On Dec. 31 a man named Troy McAlister allegedly ran a stoplight in San Francisco’s SoMA neighborhood in a stolen car, striking and killing two pedestrians, 27-year-old Hanako Abe and 60-year-old Elizabeth Platt. Police say McAlister had a gun, and methamphetamine and alcohol in his system.
McAlister had a lengthy rap sheet dating back years and was released from prison after completing a sentence for robbery in April. Since then, he had been arrested several times, including as recently as Dec. 20, according to the S.F. Chronicle, but his arrests were referred to his parole officer, and he was not charged.
Journalists, commentators and some city residents immediately looked to Boudin and his progressive policies after the deadly incident.
A Chronicle headline Jan. 2 announced that McAlister “was free despite several recent arrests.” Mayor London Breed said “the criminal justice system in our city has failed.”
Boudin said the McAlister arrests were referred to parole officers “because we believed there was a greater likelihood of him being held accountable and having the kind of intervention that would protect the public and break this cycle of recidivism,” he told the Chronicle. He added that “clearly, it was a mistake to think parole supervision would be adequate.”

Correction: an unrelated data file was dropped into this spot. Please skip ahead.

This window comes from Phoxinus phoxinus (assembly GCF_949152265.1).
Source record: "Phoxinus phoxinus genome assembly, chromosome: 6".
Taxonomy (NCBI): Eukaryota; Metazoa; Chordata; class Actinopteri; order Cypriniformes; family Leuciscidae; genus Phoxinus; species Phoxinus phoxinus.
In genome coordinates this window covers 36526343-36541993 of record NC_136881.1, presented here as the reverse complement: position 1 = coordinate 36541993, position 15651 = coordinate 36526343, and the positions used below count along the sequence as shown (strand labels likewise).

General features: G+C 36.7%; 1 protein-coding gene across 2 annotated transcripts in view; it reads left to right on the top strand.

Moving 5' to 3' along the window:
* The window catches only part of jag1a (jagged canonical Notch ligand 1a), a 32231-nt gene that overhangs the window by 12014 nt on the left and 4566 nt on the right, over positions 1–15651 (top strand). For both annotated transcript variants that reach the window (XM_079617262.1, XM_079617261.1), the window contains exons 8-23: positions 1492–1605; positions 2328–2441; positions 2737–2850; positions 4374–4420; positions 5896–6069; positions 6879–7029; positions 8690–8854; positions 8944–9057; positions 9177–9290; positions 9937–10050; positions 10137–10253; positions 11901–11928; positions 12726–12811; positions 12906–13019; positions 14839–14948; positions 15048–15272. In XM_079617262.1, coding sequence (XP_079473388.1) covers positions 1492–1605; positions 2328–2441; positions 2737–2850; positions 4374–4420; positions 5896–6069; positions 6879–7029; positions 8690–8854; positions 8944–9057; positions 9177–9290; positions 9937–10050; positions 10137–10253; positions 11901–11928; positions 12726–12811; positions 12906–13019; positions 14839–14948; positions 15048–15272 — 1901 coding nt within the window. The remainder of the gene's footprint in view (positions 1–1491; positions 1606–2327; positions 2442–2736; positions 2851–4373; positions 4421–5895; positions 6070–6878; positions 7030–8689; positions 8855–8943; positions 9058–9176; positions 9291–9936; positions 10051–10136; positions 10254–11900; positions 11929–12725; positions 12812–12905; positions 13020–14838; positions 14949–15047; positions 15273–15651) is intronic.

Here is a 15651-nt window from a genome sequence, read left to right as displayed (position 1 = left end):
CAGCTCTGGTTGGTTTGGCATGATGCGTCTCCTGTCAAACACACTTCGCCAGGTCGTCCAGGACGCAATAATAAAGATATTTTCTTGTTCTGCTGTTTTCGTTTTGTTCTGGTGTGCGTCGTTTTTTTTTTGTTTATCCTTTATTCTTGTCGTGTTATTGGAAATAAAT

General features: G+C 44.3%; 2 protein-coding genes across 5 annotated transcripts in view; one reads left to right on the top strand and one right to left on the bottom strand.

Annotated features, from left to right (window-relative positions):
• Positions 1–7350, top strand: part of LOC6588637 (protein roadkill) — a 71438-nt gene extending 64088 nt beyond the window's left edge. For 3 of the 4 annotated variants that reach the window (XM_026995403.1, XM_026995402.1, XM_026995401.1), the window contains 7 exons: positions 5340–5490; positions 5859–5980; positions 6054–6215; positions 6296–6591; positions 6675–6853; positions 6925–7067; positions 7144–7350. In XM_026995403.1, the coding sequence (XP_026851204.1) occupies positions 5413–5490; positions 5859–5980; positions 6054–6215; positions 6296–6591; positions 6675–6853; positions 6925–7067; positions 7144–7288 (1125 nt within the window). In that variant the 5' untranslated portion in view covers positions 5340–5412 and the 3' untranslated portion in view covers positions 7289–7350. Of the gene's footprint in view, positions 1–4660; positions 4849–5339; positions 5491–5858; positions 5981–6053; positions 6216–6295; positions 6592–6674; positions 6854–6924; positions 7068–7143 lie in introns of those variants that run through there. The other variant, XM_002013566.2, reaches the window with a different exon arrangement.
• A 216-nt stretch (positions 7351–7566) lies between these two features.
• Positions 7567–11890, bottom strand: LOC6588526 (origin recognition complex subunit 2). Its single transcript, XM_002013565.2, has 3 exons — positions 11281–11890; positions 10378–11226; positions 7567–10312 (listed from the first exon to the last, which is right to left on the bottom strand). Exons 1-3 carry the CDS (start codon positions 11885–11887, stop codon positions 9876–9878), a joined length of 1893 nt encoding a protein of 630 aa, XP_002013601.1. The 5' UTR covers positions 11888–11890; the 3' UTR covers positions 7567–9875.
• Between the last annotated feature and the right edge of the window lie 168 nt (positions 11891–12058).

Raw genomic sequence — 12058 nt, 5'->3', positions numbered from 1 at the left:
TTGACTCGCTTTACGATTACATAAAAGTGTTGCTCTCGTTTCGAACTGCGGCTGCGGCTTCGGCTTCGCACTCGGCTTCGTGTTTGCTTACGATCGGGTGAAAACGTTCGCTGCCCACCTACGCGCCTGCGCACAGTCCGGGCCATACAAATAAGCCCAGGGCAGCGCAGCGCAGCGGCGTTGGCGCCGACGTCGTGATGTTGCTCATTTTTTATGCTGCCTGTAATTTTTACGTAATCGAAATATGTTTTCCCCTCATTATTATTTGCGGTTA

Boudin met with the Abe and Platt families, describing the experience as “heartwrenching.”
Today, Troy McAlister was arraigned on numerous felony charges, including vehicular manslaughter while intoxicated charges for the deaths of Hanako Abe and Elizabeth Platt.
My office and I are distraught over this horrific tragedy.
— Chesa Boudin 博徹思 (@chesaboudin) January 6, 2021
Later in January, criticisms of Boudin continued after Ali Mustafa Hudson, alleged to have killed his mother in Sacramento on Jan. 19, was revealed to have been arrested but not charged in San Francisco weeks earlier, on Dec. 20.
The December incident occurred on a Muni bus. According to the SFPD officer who made the report, the suspect allegedly claimed that a phone that had fallen to the floor was his. When the owner went to pick it up, Hudson slapped it out of her hand, the officer said.